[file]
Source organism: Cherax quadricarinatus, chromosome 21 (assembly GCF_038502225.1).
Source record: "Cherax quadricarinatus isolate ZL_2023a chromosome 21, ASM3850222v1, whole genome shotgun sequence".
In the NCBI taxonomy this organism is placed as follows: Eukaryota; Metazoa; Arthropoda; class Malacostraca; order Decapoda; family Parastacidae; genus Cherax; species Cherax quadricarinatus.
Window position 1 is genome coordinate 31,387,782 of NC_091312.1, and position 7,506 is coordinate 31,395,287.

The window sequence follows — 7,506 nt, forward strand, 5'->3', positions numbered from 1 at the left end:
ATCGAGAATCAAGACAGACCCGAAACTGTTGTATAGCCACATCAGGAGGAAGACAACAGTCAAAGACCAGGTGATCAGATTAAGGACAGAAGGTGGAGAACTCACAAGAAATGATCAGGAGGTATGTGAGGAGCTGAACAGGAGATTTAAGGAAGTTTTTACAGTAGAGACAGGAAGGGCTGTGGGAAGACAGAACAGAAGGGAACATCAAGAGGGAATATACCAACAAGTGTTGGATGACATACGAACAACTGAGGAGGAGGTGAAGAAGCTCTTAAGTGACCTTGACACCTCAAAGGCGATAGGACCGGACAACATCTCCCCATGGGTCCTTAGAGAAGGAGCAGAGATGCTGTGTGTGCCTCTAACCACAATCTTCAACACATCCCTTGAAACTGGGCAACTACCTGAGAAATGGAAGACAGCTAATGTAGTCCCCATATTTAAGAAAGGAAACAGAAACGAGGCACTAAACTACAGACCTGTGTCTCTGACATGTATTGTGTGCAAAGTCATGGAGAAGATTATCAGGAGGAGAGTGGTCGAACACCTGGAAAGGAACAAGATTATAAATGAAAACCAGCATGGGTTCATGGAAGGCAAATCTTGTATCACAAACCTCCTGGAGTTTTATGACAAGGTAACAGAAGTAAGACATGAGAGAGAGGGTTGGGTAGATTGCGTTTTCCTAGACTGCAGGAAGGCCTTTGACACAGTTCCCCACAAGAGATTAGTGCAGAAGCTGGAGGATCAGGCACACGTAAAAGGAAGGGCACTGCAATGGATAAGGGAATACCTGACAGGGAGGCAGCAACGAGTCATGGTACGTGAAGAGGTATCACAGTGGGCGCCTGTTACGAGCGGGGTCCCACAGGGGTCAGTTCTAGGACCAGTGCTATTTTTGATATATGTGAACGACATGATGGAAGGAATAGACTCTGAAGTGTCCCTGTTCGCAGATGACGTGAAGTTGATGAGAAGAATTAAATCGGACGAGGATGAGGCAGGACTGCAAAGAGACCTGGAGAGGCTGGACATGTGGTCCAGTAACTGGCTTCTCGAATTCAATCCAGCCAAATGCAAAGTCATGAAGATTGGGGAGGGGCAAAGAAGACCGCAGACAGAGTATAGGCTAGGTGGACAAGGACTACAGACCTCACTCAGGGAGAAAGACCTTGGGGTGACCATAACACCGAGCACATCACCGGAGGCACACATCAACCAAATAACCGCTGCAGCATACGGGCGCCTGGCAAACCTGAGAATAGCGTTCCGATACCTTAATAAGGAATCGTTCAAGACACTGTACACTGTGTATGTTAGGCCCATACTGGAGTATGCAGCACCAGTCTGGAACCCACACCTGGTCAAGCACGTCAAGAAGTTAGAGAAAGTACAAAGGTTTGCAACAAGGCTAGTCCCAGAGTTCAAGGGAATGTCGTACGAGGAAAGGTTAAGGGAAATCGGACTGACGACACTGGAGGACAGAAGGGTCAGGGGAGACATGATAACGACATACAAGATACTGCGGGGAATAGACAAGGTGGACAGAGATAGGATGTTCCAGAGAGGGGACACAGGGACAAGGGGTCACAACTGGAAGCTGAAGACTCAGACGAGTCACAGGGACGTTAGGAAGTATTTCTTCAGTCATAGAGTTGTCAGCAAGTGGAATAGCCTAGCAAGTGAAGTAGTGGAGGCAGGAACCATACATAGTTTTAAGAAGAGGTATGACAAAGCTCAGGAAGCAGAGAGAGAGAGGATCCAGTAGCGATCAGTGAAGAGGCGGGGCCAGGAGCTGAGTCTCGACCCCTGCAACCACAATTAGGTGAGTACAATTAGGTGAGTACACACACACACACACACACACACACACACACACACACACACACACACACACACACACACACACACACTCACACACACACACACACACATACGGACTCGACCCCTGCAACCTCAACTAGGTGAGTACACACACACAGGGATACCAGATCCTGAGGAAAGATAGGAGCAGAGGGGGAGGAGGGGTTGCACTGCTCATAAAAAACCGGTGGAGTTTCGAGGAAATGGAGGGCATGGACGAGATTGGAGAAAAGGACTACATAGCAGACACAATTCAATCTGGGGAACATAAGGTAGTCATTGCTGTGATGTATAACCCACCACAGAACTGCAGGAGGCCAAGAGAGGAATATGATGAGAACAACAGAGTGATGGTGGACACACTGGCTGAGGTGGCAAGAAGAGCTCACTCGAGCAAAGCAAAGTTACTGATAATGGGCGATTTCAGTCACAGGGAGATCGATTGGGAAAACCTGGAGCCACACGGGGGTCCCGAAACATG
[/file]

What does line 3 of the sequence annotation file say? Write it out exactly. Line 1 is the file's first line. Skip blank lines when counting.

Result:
In the NCBI taxonomy this organism is placed as follows: Eukaryota; Metazoa; Arthropoda; class Malacostraca; order Decapoda; family Parastacidae; genus Cherax; species Cherax quadricarinatus.